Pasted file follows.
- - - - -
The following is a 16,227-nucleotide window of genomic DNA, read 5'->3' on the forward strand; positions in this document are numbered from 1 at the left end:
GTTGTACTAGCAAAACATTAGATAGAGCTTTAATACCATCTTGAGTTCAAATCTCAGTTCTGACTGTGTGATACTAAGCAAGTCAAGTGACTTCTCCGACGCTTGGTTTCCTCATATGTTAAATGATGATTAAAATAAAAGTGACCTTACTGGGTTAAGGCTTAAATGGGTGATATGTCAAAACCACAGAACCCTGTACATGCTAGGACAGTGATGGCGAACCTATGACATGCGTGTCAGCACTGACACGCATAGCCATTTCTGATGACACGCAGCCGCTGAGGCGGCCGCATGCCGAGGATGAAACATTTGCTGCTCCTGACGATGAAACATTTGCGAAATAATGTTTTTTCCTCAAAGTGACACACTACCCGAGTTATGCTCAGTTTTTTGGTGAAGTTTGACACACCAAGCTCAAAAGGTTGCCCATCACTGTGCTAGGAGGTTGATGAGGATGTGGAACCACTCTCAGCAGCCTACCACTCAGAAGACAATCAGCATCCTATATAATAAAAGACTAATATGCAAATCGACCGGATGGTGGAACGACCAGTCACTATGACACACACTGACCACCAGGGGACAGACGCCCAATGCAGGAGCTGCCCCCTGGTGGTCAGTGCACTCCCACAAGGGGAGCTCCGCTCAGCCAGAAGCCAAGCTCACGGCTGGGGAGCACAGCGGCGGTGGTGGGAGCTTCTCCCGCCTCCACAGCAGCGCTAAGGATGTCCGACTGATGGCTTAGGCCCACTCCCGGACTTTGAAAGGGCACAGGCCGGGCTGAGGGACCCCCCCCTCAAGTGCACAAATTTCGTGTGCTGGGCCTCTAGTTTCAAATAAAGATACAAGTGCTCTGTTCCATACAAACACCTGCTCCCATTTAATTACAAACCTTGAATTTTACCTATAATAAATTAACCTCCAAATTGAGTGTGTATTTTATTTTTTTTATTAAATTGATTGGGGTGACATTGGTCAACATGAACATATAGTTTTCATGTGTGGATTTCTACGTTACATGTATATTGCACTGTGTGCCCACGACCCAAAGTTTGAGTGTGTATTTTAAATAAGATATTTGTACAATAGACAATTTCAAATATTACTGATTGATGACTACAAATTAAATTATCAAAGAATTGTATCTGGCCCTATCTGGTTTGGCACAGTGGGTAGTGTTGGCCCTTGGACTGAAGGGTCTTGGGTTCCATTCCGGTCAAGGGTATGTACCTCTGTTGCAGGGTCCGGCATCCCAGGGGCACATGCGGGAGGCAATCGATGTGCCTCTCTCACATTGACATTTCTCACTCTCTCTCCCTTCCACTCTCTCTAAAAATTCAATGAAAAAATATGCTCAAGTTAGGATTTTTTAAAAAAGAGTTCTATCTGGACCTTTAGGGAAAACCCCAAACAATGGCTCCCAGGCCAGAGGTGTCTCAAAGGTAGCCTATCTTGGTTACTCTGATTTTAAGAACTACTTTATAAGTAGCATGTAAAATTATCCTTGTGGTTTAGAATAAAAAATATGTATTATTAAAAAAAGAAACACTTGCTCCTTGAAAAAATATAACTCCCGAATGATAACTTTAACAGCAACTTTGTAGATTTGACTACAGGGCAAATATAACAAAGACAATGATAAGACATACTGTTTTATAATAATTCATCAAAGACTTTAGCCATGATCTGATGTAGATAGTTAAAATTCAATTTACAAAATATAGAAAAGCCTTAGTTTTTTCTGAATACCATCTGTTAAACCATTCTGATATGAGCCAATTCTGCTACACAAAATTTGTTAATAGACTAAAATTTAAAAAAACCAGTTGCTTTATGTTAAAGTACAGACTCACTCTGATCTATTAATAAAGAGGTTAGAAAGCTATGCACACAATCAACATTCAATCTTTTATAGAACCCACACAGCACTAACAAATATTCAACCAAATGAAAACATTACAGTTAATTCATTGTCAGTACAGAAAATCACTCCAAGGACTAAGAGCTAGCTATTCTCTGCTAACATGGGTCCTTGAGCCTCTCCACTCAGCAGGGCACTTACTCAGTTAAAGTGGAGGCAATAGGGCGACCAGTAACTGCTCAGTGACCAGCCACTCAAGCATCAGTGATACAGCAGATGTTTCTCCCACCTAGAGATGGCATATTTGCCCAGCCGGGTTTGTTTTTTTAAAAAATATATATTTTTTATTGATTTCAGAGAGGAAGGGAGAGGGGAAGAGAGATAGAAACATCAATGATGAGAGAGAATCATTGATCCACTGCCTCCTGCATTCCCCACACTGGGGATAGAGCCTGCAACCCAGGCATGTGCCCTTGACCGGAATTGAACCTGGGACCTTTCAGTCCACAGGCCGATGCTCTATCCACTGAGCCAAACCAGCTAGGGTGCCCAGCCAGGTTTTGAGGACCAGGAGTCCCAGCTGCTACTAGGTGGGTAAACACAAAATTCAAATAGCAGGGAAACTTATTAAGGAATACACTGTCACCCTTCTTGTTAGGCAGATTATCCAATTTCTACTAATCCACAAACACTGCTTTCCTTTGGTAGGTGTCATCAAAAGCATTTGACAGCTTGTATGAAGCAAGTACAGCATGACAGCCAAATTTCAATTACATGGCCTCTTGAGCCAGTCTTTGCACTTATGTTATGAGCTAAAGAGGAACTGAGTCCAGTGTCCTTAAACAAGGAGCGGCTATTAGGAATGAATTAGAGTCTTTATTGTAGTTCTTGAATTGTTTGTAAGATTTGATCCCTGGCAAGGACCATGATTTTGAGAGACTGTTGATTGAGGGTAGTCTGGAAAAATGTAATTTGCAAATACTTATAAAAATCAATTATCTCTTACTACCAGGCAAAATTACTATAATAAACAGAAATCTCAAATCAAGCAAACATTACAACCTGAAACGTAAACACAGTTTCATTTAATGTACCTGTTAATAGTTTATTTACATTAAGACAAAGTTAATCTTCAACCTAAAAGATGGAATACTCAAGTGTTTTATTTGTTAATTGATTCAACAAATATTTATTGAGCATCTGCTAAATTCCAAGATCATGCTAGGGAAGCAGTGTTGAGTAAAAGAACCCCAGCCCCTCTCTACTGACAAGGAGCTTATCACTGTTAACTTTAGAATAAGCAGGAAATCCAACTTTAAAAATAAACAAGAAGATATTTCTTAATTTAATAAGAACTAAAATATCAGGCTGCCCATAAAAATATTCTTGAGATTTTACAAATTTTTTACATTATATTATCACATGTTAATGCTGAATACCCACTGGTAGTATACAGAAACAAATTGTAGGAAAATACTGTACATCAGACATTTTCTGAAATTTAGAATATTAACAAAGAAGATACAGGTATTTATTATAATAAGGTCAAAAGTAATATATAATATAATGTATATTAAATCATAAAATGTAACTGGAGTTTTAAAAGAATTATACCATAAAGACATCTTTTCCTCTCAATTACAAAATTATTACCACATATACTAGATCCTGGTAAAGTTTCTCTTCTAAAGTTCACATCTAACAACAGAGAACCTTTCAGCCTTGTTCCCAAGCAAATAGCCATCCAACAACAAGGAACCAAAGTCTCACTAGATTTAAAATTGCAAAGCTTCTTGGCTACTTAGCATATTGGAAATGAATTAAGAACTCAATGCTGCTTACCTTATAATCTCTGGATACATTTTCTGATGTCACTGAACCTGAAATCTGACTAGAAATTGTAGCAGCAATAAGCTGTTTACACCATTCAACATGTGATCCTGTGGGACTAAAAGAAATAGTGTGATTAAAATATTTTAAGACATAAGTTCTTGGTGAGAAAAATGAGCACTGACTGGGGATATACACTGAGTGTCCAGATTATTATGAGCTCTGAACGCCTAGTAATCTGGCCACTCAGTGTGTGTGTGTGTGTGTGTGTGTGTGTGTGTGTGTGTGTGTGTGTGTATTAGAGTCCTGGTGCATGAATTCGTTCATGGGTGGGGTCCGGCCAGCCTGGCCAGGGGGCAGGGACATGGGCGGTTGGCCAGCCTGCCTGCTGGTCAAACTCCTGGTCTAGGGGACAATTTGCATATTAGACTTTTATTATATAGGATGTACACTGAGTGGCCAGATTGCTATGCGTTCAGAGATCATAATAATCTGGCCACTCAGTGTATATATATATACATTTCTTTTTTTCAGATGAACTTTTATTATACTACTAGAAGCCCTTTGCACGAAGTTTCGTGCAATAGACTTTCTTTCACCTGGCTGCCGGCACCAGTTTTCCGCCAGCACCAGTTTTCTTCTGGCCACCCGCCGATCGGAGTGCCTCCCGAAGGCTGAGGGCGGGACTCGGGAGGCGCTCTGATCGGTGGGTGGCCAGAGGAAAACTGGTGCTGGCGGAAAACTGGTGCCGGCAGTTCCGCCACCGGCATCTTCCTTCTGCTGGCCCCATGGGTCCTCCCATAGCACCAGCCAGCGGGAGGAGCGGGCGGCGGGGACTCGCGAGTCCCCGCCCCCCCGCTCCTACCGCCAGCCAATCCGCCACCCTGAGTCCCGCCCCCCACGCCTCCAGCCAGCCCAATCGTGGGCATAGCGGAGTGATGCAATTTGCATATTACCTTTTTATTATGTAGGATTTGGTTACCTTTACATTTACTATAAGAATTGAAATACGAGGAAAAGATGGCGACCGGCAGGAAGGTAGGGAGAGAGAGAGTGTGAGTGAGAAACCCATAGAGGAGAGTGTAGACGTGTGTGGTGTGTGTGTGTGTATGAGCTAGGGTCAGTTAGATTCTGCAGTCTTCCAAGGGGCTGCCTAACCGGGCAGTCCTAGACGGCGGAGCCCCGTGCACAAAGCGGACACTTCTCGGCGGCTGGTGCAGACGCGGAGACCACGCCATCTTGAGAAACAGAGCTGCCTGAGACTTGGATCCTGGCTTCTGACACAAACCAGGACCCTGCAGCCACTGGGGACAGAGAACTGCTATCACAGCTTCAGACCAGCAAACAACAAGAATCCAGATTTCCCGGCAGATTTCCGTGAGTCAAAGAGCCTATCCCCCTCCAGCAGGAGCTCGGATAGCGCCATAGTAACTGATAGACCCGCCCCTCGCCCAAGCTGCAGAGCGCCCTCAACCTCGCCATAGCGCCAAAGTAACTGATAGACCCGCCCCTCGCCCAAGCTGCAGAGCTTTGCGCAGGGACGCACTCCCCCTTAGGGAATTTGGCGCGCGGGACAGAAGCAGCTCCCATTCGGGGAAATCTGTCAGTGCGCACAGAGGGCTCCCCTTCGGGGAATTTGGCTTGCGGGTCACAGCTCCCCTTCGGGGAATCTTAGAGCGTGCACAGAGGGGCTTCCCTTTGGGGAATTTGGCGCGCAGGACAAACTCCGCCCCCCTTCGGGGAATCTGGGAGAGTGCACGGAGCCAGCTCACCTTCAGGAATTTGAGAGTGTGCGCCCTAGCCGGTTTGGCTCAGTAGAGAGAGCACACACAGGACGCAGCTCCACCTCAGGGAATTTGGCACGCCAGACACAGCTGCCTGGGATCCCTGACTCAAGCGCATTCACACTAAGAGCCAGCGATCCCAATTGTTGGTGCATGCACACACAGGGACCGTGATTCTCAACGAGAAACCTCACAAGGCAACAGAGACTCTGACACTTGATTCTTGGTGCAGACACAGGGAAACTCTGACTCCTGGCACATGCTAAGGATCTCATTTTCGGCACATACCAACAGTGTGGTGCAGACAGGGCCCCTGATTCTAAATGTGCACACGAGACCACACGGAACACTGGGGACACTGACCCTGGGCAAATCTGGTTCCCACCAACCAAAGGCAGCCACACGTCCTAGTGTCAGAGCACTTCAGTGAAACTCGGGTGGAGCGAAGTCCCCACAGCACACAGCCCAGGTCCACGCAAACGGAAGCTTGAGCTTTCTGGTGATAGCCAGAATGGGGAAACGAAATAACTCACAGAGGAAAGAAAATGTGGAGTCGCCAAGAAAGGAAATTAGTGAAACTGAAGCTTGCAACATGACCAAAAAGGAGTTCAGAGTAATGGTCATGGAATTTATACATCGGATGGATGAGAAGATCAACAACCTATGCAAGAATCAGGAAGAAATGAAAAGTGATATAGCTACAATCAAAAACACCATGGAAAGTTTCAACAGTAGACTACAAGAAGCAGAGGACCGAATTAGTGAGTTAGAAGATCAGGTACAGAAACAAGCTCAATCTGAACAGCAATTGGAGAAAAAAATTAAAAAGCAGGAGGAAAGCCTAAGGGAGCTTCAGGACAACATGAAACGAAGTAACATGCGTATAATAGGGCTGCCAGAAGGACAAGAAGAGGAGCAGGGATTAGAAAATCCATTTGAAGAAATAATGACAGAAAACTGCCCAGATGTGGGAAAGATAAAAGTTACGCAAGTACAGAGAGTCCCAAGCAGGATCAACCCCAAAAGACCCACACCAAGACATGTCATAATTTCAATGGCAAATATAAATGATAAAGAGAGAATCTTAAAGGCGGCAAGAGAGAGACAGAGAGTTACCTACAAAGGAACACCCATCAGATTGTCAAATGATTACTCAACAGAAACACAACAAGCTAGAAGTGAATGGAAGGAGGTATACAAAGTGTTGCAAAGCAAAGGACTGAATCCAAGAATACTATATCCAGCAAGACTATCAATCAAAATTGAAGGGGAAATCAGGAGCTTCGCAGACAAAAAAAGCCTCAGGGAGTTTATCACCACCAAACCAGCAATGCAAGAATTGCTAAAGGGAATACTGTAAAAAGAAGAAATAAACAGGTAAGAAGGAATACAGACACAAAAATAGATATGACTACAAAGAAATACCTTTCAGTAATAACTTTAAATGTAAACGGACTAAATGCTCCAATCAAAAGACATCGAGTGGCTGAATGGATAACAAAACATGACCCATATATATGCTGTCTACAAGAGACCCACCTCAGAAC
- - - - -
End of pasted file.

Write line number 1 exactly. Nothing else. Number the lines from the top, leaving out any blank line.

The following is a 16,227-nucleotide window of genomic DNA, read 5'->3' on the forward strand; positions in this document are numbered from 1 at the left end: